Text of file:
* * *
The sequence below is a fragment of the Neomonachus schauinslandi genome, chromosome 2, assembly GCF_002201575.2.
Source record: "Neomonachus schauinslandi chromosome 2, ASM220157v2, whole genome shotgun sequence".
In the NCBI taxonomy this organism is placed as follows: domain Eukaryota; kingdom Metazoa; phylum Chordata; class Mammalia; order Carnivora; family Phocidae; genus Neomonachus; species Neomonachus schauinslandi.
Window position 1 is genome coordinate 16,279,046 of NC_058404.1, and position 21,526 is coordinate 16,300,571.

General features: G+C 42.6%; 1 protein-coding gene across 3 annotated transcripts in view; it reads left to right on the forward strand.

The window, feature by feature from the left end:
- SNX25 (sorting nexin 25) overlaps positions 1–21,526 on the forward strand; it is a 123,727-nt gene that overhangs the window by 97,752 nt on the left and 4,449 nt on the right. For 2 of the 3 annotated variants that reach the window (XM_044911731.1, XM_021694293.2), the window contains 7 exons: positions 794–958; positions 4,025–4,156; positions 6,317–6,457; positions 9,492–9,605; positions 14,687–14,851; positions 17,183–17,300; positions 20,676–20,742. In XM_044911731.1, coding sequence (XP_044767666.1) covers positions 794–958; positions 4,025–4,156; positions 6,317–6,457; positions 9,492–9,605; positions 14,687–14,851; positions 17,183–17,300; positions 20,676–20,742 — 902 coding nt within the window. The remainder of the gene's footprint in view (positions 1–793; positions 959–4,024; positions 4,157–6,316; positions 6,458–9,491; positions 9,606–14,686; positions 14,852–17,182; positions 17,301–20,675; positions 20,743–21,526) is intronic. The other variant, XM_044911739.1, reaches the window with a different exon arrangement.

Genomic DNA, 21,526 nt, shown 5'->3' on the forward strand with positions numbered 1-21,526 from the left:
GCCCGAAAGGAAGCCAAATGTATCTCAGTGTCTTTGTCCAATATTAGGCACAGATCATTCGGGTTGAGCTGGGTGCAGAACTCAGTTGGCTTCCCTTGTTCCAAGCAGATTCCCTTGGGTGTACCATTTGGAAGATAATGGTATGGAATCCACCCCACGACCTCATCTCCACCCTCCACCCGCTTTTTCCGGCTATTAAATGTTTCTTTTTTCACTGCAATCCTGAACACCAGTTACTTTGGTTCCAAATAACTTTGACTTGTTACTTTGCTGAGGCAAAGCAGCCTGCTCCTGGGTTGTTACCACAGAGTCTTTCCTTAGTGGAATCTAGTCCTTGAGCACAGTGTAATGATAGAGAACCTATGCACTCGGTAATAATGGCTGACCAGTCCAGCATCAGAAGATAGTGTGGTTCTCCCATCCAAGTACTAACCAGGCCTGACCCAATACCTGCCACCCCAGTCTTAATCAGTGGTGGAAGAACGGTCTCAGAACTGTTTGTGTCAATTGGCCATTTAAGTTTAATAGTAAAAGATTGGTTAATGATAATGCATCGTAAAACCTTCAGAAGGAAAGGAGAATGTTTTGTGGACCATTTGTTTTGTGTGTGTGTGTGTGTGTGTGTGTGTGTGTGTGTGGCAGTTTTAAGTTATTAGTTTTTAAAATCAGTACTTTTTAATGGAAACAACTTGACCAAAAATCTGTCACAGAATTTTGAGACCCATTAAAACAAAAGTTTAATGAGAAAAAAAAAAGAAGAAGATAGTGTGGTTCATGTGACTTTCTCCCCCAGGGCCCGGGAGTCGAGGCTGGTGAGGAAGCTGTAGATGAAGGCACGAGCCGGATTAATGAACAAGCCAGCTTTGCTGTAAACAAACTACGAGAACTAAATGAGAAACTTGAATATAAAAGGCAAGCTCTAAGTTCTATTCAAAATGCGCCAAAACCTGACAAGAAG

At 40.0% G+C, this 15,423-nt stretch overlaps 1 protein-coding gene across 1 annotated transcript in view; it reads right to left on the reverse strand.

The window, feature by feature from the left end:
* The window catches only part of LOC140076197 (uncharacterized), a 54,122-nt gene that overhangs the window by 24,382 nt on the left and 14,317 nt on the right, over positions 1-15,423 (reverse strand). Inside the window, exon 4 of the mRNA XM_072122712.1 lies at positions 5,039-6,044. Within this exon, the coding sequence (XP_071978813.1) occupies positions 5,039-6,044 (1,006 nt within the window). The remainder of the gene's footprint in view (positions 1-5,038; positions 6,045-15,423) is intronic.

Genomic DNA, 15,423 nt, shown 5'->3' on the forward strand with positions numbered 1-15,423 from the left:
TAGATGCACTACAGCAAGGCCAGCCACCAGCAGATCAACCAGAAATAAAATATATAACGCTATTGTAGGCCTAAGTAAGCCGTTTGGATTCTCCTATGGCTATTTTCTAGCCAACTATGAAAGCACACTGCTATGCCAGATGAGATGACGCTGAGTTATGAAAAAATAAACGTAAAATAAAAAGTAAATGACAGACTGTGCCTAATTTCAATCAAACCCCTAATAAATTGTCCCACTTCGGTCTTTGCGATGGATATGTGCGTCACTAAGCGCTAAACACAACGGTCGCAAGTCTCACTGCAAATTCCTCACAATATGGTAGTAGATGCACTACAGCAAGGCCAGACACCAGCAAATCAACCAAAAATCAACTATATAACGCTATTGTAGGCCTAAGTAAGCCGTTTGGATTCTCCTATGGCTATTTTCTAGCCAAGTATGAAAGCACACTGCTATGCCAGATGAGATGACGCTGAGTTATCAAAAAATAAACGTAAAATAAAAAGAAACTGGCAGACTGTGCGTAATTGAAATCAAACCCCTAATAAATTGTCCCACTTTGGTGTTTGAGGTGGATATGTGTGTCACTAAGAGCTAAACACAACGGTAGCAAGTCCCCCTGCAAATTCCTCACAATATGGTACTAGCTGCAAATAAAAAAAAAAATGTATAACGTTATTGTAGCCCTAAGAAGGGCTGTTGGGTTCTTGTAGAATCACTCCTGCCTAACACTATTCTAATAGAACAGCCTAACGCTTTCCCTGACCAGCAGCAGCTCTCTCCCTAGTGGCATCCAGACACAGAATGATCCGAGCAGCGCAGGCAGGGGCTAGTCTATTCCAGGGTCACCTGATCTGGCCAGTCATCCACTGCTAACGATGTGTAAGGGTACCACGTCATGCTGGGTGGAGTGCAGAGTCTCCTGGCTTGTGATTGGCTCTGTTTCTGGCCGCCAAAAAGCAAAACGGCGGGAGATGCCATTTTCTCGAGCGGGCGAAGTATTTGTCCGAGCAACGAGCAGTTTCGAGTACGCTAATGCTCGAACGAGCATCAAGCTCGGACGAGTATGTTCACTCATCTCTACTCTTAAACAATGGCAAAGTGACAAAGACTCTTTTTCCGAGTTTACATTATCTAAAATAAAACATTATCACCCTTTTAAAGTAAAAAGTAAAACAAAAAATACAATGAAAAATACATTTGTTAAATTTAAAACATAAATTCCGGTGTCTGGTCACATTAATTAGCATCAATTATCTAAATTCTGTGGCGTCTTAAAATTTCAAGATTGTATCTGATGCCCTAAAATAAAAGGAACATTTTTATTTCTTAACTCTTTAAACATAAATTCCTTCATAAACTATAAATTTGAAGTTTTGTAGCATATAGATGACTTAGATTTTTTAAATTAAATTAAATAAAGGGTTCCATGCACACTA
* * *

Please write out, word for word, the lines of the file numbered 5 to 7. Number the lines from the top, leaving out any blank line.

General features: G+C 42.6%; 1 protein-coding gene across 3 annotated transcripts in view; it reads left to right on the forward strand.

The window, feature by feature from the left end:
- SNX25 (sorting nexin 25) overlaps positions 1–21,526 on the forward strand; it is a 123,727-nt gene that overhangs the window by 97,752 nt on the left and 4,449 nt on the right. For 2 of the 3 annotated variants that reach the window (XM_044911731.1, XM_021694293.2), the window contains 7 exons: positions 794–958; positions 4,025–4,156; positions 6,317–6,457; positions 9,492–9,605; positions 14,687–14,851; positions 17,183–17,300; positions 20,676–20,742. In XM_044911731.1, coding sequence (XP_044767666.1) covers positions 794–958; positions 4,025–4,156; positions 6,317–6,457; positions 9,492–9,605; positions 14,687–14,851; positions 17,183–17,300; positions 20,676–20,742 — 902 coding nt within the window. The remainder of the gene's footprint in view (positions 1–793; positions 959–4,024; positions 4,157–6,316; positions 6,458–9,491; positions 9,606–14,686; positions 14,852–17,182; positions 17,301–20,675; positions 20,743–21,526) is intronic. The other variant, XM_044911739.1, reaches the window with a different exon arrangement.